Development and maintenance of a polycystic condition in ovaries autotransplanted under the kidney capsule.код для вставкиСкачать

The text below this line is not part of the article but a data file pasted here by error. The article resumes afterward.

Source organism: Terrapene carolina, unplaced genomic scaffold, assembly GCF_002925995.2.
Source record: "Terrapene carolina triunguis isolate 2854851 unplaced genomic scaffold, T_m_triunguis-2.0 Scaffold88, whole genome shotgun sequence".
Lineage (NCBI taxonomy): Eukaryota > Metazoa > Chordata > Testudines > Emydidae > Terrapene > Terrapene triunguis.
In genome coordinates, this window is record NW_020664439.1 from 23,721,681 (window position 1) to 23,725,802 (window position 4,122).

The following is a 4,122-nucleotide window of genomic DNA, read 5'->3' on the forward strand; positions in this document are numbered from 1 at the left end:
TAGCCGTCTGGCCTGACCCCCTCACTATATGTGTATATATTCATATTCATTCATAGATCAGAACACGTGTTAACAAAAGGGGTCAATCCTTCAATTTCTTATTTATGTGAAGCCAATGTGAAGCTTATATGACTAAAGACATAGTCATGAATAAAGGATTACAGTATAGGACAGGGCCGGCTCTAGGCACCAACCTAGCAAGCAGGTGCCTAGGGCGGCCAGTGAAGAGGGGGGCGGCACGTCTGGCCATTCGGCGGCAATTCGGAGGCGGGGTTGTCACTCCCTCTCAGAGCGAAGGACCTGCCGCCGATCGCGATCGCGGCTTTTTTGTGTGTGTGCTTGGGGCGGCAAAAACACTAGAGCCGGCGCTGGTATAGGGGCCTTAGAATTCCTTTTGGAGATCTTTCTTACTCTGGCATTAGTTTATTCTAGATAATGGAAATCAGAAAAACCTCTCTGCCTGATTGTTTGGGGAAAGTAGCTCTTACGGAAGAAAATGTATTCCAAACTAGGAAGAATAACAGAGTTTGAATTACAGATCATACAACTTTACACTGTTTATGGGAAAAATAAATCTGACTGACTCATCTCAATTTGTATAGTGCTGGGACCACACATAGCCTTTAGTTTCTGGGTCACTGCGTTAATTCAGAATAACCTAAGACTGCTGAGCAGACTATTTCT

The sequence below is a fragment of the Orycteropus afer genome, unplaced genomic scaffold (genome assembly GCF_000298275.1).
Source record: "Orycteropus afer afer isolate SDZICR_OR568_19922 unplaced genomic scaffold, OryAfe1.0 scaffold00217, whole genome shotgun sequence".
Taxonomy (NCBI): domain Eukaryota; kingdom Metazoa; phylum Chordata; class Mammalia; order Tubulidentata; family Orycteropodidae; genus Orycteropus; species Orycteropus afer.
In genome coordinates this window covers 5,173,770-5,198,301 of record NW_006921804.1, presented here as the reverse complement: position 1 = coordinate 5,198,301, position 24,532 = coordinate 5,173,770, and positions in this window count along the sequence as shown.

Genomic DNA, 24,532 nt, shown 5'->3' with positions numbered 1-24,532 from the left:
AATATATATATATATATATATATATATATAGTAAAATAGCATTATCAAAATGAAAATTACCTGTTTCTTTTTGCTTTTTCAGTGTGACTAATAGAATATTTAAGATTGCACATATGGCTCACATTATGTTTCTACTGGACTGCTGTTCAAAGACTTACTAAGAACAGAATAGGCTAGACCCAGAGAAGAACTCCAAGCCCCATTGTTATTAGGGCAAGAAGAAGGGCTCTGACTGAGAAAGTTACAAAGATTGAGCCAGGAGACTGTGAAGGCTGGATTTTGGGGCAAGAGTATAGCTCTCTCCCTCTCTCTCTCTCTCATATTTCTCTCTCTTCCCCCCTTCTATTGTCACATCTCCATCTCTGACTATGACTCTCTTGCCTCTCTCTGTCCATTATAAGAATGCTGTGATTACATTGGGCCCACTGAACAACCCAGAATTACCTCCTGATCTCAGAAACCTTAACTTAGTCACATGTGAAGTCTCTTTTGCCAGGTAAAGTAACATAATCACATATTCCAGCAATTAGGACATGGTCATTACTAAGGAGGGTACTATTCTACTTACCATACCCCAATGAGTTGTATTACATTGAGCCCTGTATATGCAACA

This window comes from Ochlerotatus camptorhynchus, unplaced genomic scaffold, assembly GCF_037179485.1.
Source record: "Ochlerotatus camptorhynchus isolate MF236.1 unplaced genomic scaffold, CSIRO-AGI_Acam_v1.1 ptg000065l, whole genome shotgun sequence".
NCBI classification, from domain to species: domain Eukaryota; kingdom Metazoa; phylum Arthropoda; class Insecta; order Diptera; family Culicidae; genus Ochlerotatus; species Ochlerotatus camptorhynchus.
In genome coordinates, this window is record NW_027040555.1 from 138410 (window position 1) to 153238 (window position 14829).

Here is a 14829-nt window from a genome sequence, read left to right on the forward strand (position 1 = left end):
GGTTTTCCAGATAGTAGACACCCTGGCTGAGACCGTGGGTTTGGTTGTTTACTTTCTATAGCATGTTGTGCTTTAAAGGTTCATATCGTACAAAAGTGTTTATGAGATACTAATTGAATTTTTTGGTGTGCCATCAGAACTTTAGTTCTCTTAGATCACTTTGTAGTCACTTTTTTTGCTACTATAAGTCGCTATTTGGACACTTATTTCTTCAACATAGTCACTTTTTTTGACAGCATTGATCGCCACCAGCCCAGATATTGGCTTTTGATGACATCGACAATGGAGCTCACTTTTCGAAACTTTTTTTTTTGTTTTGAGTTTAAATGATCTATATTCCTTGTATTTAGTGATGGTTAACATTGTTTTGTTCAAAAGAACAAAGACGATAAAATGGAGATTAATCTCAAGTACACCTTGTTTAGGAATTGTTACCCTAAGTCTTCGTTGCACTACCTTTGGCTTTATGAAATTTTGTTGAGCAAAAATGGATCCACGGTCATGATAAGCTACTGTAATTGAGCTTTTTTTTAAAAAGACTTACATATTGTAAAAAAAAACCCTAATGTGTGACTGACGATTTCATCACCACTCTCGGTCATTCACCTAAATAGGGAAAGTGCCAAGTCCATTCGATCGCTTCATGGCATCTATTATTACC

THE ANATOMICAL RECORD 225118-123 (1989) Development and Maintenance of a Polycystic Condition in Ovaries Autotransplanted Under the Kidney Capsule GINA C. DESJARDINS AND JAMES R. BRAWER Department of Anatomy, McGill Uniuersity, Montreal, P.Q. H3A 2B2, Canada ABSTRACT A single injection of estradiol valerate (EV) produces a polycystic ovarian (PCO) condition in the rat. The development of the PCO condition coincides with alterations in the endogenous plasma gonadotropin patterns, suggesting that PCO may be a response to abnormal gonadotropin stimulation. Other factors, however, such a s direct autonomic innervation, also contribute significantly to the regulation of the ovary and could be important in generating and/or maintaining PCO. We have, therefore, removed and autotransplanted one ovary in each of eight rats under the capsule of the ipsilateral kidney, thus totally disrupting its innervation. The animals were injected with EV and both ovaries of each animal were examined 8 weeks later. In a second group of animals, we induced the PCO condition, autotransplanted one polycystic ovary in each animal under the kidney capsule, and examined the ovaries 2 weeks later. In both groups the autotransplanted ovaries exhibited the full range of polycystic morphology, a s did the intact ovary in each animal. We conclude that since a major perturbation in innervation affects neither the development nor the maintenance of PCO, autonomic innervation does not play a crucial role in this disorder. Anovulatory acyclicity characterized by ovaries containing multiple cystic follicles is a reproductive anomaly that occurs in a wide range of mammalian species (including the human) under a variety of circumstances. It occurs in the laboratory rat as a result of age (Aschheim, 1976), neonatal androgen treatment (Gorski, 1971), and treatment in adulthood with dihydroepiandrosterone (DHEA), (Parker and Mahesh, 19761, estradiol valerate (EV) (Brawer et al., 19781, antibody to LHRH (Fraser and Baker, 1978; Popkin et al., 19831, or thiouracil and hCG (Copmann and Adams, 1981). The condition can also be produced by anterior hypothalamic deafferentation (Halasz, 19691, constant light exposure (Daane and Parlow, 1971), and implantation of estradiol benzoate into the anterior hypothalamus (Kawakami and Vissuvan, 1979). The histologically definitive polycystic condition (PCO) does not appear to reflect intrinsic ovarian pathology. The polycystic ovaries in both the neonatally androgenized and EV-induced models ovulate in response to a n LHRH challenge (Hemmings et al., 1983). In the DHEA-treated and constant-light-induced models, the ovaries revert to normal function and histologic appearance following the cessation of treatment. Moreover, ovulatory cyclicity and normal ovarian histology can be restored in EV-induced PCO by the removal of one polycystic ovary (i.e., hemiovariectomy) (Farookhi et al., 1985). Since we have identified hypothalamic and pituitary impairments in animals with PCO (Brawer e t al., 1986; Simard et al., 1987; Carrier et al., 19891, it seemed most likely that the polycystic condition reflects the response of a normal ovary to abnormal gonadotropic 0 1989 ALAN R. LISS, INC. stimulation. This hypothesis was strengthened by the observation that the development of polycystic ovaries in the EV-treated model is preceded by the emergence of a specific abnormal episodic plasma pattern of LH (McCarthy et al., 1986). This pattern is invariably present in animals with established PCO (Grosser et al., 1987). Although it seems likely t h a t the plasma LH pattern plays a role in PCO, there are other factors, such as direct autonomic innervation, which contribute to the regulation of ovarian function and that may also be significant in generating and maintaining PCO. The rat ovary is richly supplied with both sympathetic (Lawrence and Burden, 1980) and parasympathetic (Burden et al., 1978) innervation. In addition, a beta adrenergic mechanism is involved in steroid-induced increases in ovarian blood flow (Varga et al., 1985) a s well as in the facilitation of LH-induced steroidogenesis in hypertrophied thecal and secondary interstitial cells (Erickson et al., 1985). Moreover, these cells have been shown to receive direct adrenergic innervation (Erickson et al., 1985). In view of the prominence of hypertrophied thecal and secondary interstitial cells in the polycystic ovary (Brawer et al., 1989) we have asked whether direct innervation andlor any other local factor is essential to the production or maintenance of polycystic ovaries. Our approach has been to disrupt the innervation to the ovary and to alter the local environment by remov- Received December 6, 1988; accepted February 21, 1989. 119 PCO IN TRANSPLANTED OVARIES ing the ovaries and implanting them beneath the kidney capsule. We can then determine whether EV treatment will produce the PCO morphology in transplanted normal ovaries and whether the PCO morphology is maintained in transplanted polycystic ovaries. TABLE 1. Variety of follicular structures occurring in initially normal ovaries autotransplanted under the kidney capsule and examined 8 weeks after an injection of estradiol valeratel MATERIALS AND METHODS Animals Corpus Rat No. Precystic Cystic Atretic 2" Healthy 2" luteum 1 +I+ +I+ +I+ +I+ -17 2 +I+I+ +I+ +/+ -I3 +I+I+I+ +/-I4 +I+ +I+ +I+ +/+ -I5 -I+ +I+ +I+ +/+ -I+I+ +I+ 6 +/+ -I+I+ 7 -I+ +I+ +I+ +I+ -I- Female Wistar rats (Charles River, Quebec) were maintained under conditions of controlled light (lights on between 0500 and 1900 hours) and temperature (22°C). They were fed Purina rat chow and permitted to drink water freely. Estrous cycles prior to and after treatment were monitored by daily examination of vaginal smears. Experimental Groups Two groups of animals exhibiting at least two consecutive 4-day estrous cycles were used in this study. One group of eight animals underwent unilateral excision and reimplantation of the ovary under the kidney capsule on the left side only. The contralateral ovary was left in place. Immediately following surgery, each animal was injected intramuscularly with 2 mg of EV (Delestrogen, E.R. Squibb and Sons, Princeton, NJ). The ovaries were fixed by perfusion 8 weeks later to allow for the complete development of the PCO condition (Brawer et al., 1978, 1986). Each of seven animals in the second group was injected with EV and left for 8 weeks time, during which the ovaries became polycystic. One cystic ovary of each animal was then implanted under the capsule of the ipsilateral kidney, while the remaining ovary was left in place. Two weeks after transplantation, the ovaries were fixed by perfusion and examined. Transplantation Rats were anesthetized with ether, and a 1 cm-wide incision was made approximately 2 cm below the last rib in the midclavicular region. The ovary was removed, stripped of adherent connective tissue, and washed in saline. The kidney was then localized through the same incision, and a small aperture was made in the kidney capsule into which the ovary was then inserted. Perfusion and Preparation of Tissues Animals were anesthetized with 0.9 ml of urethane per 100 g body weight, and the descending aorta was exposed through a ventral midline incision. The descending aorta was clamped immediately above the bifurcation. An 18-gauge needle was introduced into the aorta, above the clamp, and perfusion with lactated Ringer's solution was begun. A second clamp was placed on the aorta just below the level of the liver and the renal vein of the kidney containing the ovarian transplant was cut. When the kidney appeared uniformly blanched, the perfusate was switched to fixative. This fixative consisted of 1% formaldehyde and 1% glutaraldehyde solution in 0.12 M phosphate buffer. Both ovaries were removed and cleaned of adherent connective tissue. Each ovary was then cut into halves or thirds and these blocks of tissue were left in fixative Follicle tvDe 'The numbers in the column on the left each designate an individual animal. The categories across the top each indicate a type of follicular structure. The occurrence of a specific type of follicular structure in the ovary of an individual animal is designated by + ; the absence of that structure is indicated by -. The first symbol refers to the control (intact) ovary and the second to the autotransplanted ovary. + / would, therefore, indicate that the intact ovary, but not the autotransplanted ovary in a particular rat, has the designated structure. overnight. The following day, the tissues were postfixed in a solution of 1% Os04, and 1.5% ferrous cyanide for 4 hours. The tissues were then dehydrated in graduated concentrations of methanol, left in a 1:l mixture of propylene oxide overnight, and embedded in Epon; 2-3 pm-thick sections were cut on a Reichert microtome and stained with toluidine blue. RESULTS The transplanted ovaries in all animals of both experimental groups exhibited the typical polycystic morphology that characterized the nontransplanted (control) ovary. Both the transplanted and control ovary of each animal expressed the full complement of morphologic features that exemplify the polycystic condition in the EV-treated model (Hemmings et al., 1983; Brawer et al., 1986,1989).These included the presence of large precystic and cystic follicles, numerous atretic secondary follicles (as well a s a few normal secondary follicles), absence of corpora lutea, and a n extensive stroma composed of hypertrophied secondary interstitial cells. In addition, occasional very large healthy follicles described previously as type I11 large follicular structures (Brawer et al., 1989) were also seen in both control and transplanted ovaries. These results are summarized in Tables 1 and 2. The histological appearance of the cysts and precystic follicles was archetypic of the EV-induced PCO condition. The cystic follicle consisted of a large antrum surrounded by a highly attenuated membrana granulosa (Figs. 1-3). This layer was often no more than one cell thick. Occasional large macrophagelike cells appeared on the antral surface of the membrana granulosa (Fig. 3). Precystic follicles resembled cysts except for irregular, occasionally extensive patches of degenerate granulosa cells occurring at variable intervals along the perimeter of the antrum (Figs. 4, 5). The thecal cells in cystic, precystic, and atretic secondary follicles were generally large, polygonal in shape, and filled with lipid ghosts (Figs. 2, 3). Occasional small fusiform thecal cells typical of normal fol- 120 G.C. DESJARDINS AND J.R. BRAWER TABLE 2. Polycystic ovaries autotransplanted under the kidney capsule and examined 2 weeks later' Follicle type Corpus Rat No. Precvstic Cvstic Atretic 2" Healthy 2" luteum 1 2 3 4 5 6 7 +I+ -I+ -I+ +/+ +I-I+ +I- +I+ -I+ +I+ +I+I+ +/+ +I+ +I+ +I+ +/+ +I+ +I+ +I+ +/+ +/+ +/+ +/+ +/+ +/+ +/+ +I+ -I+I-I-I-/-1-I- 'Results are expressed as the presence ( + 1 or absence (-) of the indicated follicular structure in the intact/autotransplanted ovaries of each animal. licles were also occasionally seen in cystic and precystic theca. Large clusters of hypertrophied, lipid-containing interstitial cells occurred throughout the ovaries (Fig. 2). In addition to the cystic, precystic, and atretic follicles, a unique follicular structure which we have called the type I11 large follicular structure (Brawer et al., 1989) was occasionally observed. Cystic and precystic follicles have been designated as type I and I1 large follicular structures (Brawer et al., 1989). The type I11 large follicular structure was characterized by a very large antrum surrounded by an extremely thick layer of healthy granulosa cells (Figs. 3, 6). The theca is composed of a diffuse layer of small fusiform cells, characteristic of healthy follicles. Occasional large polygonal Fig. 2. Cyst wall and secondary interstitial cells in 2-week ovarian transplant. The membrana granulosa (arrowheads) is one to two cells thick. Immediately beneath the membrana granulosa is a basement membrane beneath which is the hypertrophied thecal cell layer. The thecal cells are large, polygonal, and often filled with lipid ghosts. The left quarter of the field is occupied by secondary interstitial cells (arrows) similar in appearance to the cystic thecal cells. x 800. cells appeared scattered throughout the thecal cell layer (Fig. 3). The type I11 large follicular structure differs from a preovulatory follicle in that it is larger and in that occasional mitotic figures occur in the perimural granulosa region. Furthermore, the absence of corpora lutea in these ovaries indicates that the type I11 large follicular structure is not ovulatory. DISCUSSION Fig. 1. Cystic follicle in 8-week ovarian transplant. The large antrum is surrounded by a single layer of granulosa cells over most of the perimeter. In the upper right quadrant of the cyst the membrana granulosa is slightly thicker (arrowheads). x 130. The polycystic ovary in the estradiol-treated rat exhibits a unique constellation of morphologic features. This includes absence of corpora lutea, a dearth of healthy secondary follicles, although atretic secondary follicles are commonly encountered, and an abundance of secondary interstitial tissue (Brawer et al., 1986, 1989). In addition, there are three types of follicular structures unique to the polycystic ovary. These are the cystic and precystic follicles and the type I11 large follicular structure. This latter structure is of Darticular interest because of its size and the healthy nbrmal appearance Of the granulosa and Moreover, it is the only follicular structure in the PolYcYstic ovary to exhibit LH-binding sites on the perimural granulosa PCO IN TRANSPLANTED OVARIES 121 planted under the kidney capsule sustain normal estrous cyclicity and exhibit the typical range of follicular structures as well as normally appearing corpora lutea (Del Castillo, 1928; Vivien, 1948; Harris and Eakin, 1949; Krohn, 1959, 1962). Although some cyst formation as well as other expressions of pathology have been reported following transplant to spleen or subcutaneous connective tissue at very long postimplantation intervals (months) (Krohn, 1962; Parkes, 19561, no abnormal structures occur in ovaries implanted beneath the kidney capsule (see Krohn, 1962, for review). The appearance of pathologic changes in old ovarian grafts in spleen or connective tissue is attributed to inadequate vascularization. Although the transplant procedure obviously causes a total disruption of ovarian innervation, there is little information on the extent to which the transplanted ovaries may be reinnervated. Hill (1949), using the protargol stain, failed to observe any reinnervation of adult ovaries autotransplanted t o the spleen in mice. On the other hand, Jacobowitz and Laties (1970),using induced catecholamine fluorescence, observed reinnervation of ovarian tissue transplanted to the anterior chamber of the eye in the cat. Although fluorescent fibers were observed 35 days after transplant, no fibers were observed at 15 days. Moreover, the extent of adrenergic innervation in the transplanted ovaries (at 35 or 75 days) was considerably less than that seen in the normal ovary. In the present study, it is possible that reinnervation fig. 3. Segments of a cystic follicle and a type 111 large follicular structure in 8-week ovarian transplant. The antrum of the cystic follicle (C) is surrounded by a single layer of granulosa cells. Peripheral to the basement membrane is the thecal layer composed mostly of large, lipid-filled polygonal cells. The antrum of the type III large follicular structure (T) is surrounded by multiple layers of healthy granulosa cells. The theca consists of scattered cells many of which are small and fusiform. x 400. cells as well as on thecal cells (Brawer et al., 1989).The occurrence of the type I11 large follicular structure indicates that the polycystic ovary engages in a unique form of folliculogenesis in addition to the degenerative processes that produce atretic secondary follicles, the abundance of secondary interstitial tissue, and cysts. This study demonstrates that the complete spectrum of histological characteristics that define the polycystic ovary can be produced and maintained in ovaries transplanted under the kidney capsule. In each animal, the transplanted ovary exhibited the same morphological features as the intact (control) ovary. This suggests that neither direct innervation t o the ovary nor any other local factor need play a significant role in the generation of PCO. This interpretation is based on two assumptions. The first is that the transplant procedure does not itself induce the PolYcYstic condition, and the second is that the transplantation results in a significant disruption in ovarian innervation. The first of these assumpt~onsis well supported by the literature, representing Over 40 Years of experience with ovarian transplants. Healthy ovaries trans- Fig. 4. Segments ofa cystic and precystic follicle in 2-week ovarian transplant. The antrum of the cyst ( C )is surrounded by a n attenuated irregular membrana granulosa. The thecal cells are typically large and contain numerous lipid ghosts. Although the theca of the precystic follicle (PI resembles that of cysts, the membrana granulosa contains numerous cells many of which show clear signs of degeneration. x 4,000. 122 G.C. DESTARDINS AND J.R. BRAWER Fig. 5. Precystic follicle in 8-week nontransplanted (control side) ovary. In the top of the field is a typical follicle (PI. This particular section includes the degenerating ovum. To the immediate left is a segment of a cystic follicle (C).The bottom of the field is occupied by atretic follicles (a) and clusters of secondary interstitial cells (arrowheads). x 52. occurs to some extent in the long-term (8-weekI-transplanted ovaries. It is unlikely, however, that significant reinnervation occurs in the l k d a y transplants. In any event we have shown that even discrete temporary perturbations in the neuroendocrine axis of rats with PCO rapidly produce major alterations in ovarian histology (Hemmings et al., 1983; Carriere et al., 1989). Clearly, a significant disruption in ovarian innervation has no such effect, suggesting that innervation plays a minor, if any, role in PCO. ACKNOWLEDGMENTS The authors gratefully acknowledge the technical assistance of Ms. Dalia Chen. This work was supported by a n operating grant to J. Brawer from the Medical Research Council of Canada. LITERATURE CITED Aschheim, P. 1976 Aging in the hypothalamic hypophyseal ovarian axis in the rat. In: Hypothalamus, Pituitary and Aging. A Everill and J.A. Burgess, eds. Charles C. Thomas, Springfield, 11, pp. 376-418. Brawer, J.R., F. Naftolin, J. Martin, and C. Sonnenshein 1978 Effects of a single injection of estradiol valerate on the hypothalamic arcuate nucleus and on the reproductive function in the female rat. Endocrinology, 103:501-512. Fig. 6. Type I11 large follicular structure in &week transplant. The large antrum is surrounded by multiple layers of healthy granulosa cells and a thecal cell layer of ordinary thickness and appearance. Compare with Figure 1. Brawer, J.R., M. Munoz, and R. Farookhi 1986 Development of the polycystic ovarian condition in the estradiol valerate-treated rat. Biol. Reprod., 35t647-655. Brawer, J.R., M. Richard, and R. Farookhi 1989 Pattern of human chorionic gonadotropin binding in the polycystic ovary. Am. J. Obstet. Gynecol., in press. Burden, H.W., and I.E. Lawrence 1978 Experimental studies on the acetylcholinesterase-positivenerves in the ovary of the rat. Anat. Rec., 190r233-242. Carriere, P.D., Farookhi, R., and Brawer, J.R. 1989 The role of aberrant hypothalamic opiatergic function in generating polycystic ovaries in the rat. Can. J. Phys. Pharm. (in press). Copmann, T.L., and W.C. Adams 1981 Relationship of polycystic ovary induction to prolactin secretion: Prevention of cyst formation by bromocriptine in the rat. Endocrinology, 108t1095-1097. Daane, T.A., and A.F. Parlow 1971 Serum FSH and LH in constant light-induced estrus: Short-term and long-term studies. Endocrinology, 88t964-968. Del Castillo, E.B. 1928 Reapparition et caracteristiques de cycle oestral apres greffe ovarienne chez le rat blanc castre. C. R. SOC.Biol. (Paris), 99t1501-1502. Erickson GF, Magofin DA, Dyer CA, Hofeditz C, 1985. The ovarian androgen producing cells: a review of structure/function relationships. Endocrine Reviews 6371-49. Farookhi, R., R. Hemmings, and J.R. Brawer 1985 Unilateral ovariectomy restores ovulatory cyclicity in rats with a polycystic ovarian condition. Biol. Reprod., 32r530-540. Fraser, H.M., and T.G. Baker 1978 Changes in the ovaries of rats after immunization against luteinizing hormone releasing hormone. J . Endocrinol., 77t85-93. Gorsky, R.A. 1971 Gonadal hormones and the perinatal development of neuroendocrine function. In: Frontiers in Neuroendocrinology . PCO IN TRANSPLANTED OVARIES L. Martini and W.F. Ganong, eds. Oxford University Press, New York, pp. 237-290. Halasz, B. 1969 The endocrine effects of isolation of the hypothalamus from the rest of the brain. In: Frontiers in Neuroendocrinology. L. Martini and W.F. Ganong, eds. Oxford University Press, New York, pp. 307-342. Harris, M., and R.M. Eakin 1949 Survival of transplanted ovaries in rats. J. Exp. Zool., 112:131-153. Hemmings, R., R. Farookhi, and J . Brawer 1983 Pituitary and ovarian responses to luteinizing hormone releasing hormone in a rat with polycystic ovaries. Biol. Reprod., 29:239-248. Hill, R.T. 1949 Adrenal cortical physiology of spleen grafted and denervated ovaries in the mouse. Exp. Med. Surg., 7:86-98. Jacobowitz, D. and A.M. Laites 1970 Adrenergic reinnervation of the cat ovary transplanted to the anterior chamber of the eye. Endocrinology, 86:92 1-924. Kawakami M., and S. Visessuvan 1979 The differing responsiveness of the anterior- and middle-anterior hypothalmic area to estradiol benzoate implant: inhibition of compensatory ovarian hypertrophy. Endokrinologie 74:271-86. Krohn, P.L. 1959 Transplantation of endocrine glands. In: Transplantation of Tissues. Lyndon A. Peer, ed. William and Wilkins, Baltimore, Vol. 11, Chap. 12, pp. 401-461. Krohn, P.L. 1962 Transplantation of the ovary. In: The Ovary 11. Sally 123 Zuckerman, ed. Academic Press, New York, Chap. 21, pp. 435-446. Lawrence, I.E., and H.W. Burden 1980 The origin of the extrinsic adrenergic innervation to the rat ovary. Anat. Rec., 196:51-59. McCarthy, F.G., J.R. Brawer, and R. Farookhi 1986 Plasma LH patterns characterizing the development of the polycystic ovarian condition (PCO) in the estradiol valerate (EV)-treatedmice. Biol. Reprod., 34(Suppl. 11:153. Parker, C.R., and V.B. Mahesh 1976 Interrelationship between excessive circulating androgens in blood and ovulatory failure. J. Reprod. Med., 17r75-90. Parkes, A S . 1956 Survival time of ovarian homografts in two strains of rats. J. Endocrinol., 13r201-210. Popkin, R.M., H.M. Fraser, and R.G. Gosden 1983 Effects of LHRH agonist on LHRH immunoneutralization on the pituitary and ovarian LHRH receptors in female rats. J. Reprod. Fertil., 69r249-252. Varga, B., E. Horvath, G. Folly, and E. Stark 1985 Study of luteinizing hormone induced increase of ovarian blood flow during the estrous cycle in the rat. Biol. Reprod., 32:480-488. Vivien, J.H. 1948 Comportemnet de greffes intra-viscerales de gonades chez la souris albinos: I’Ovaire. C. R. SOC.Biol. (Paris) 142t1006-1007.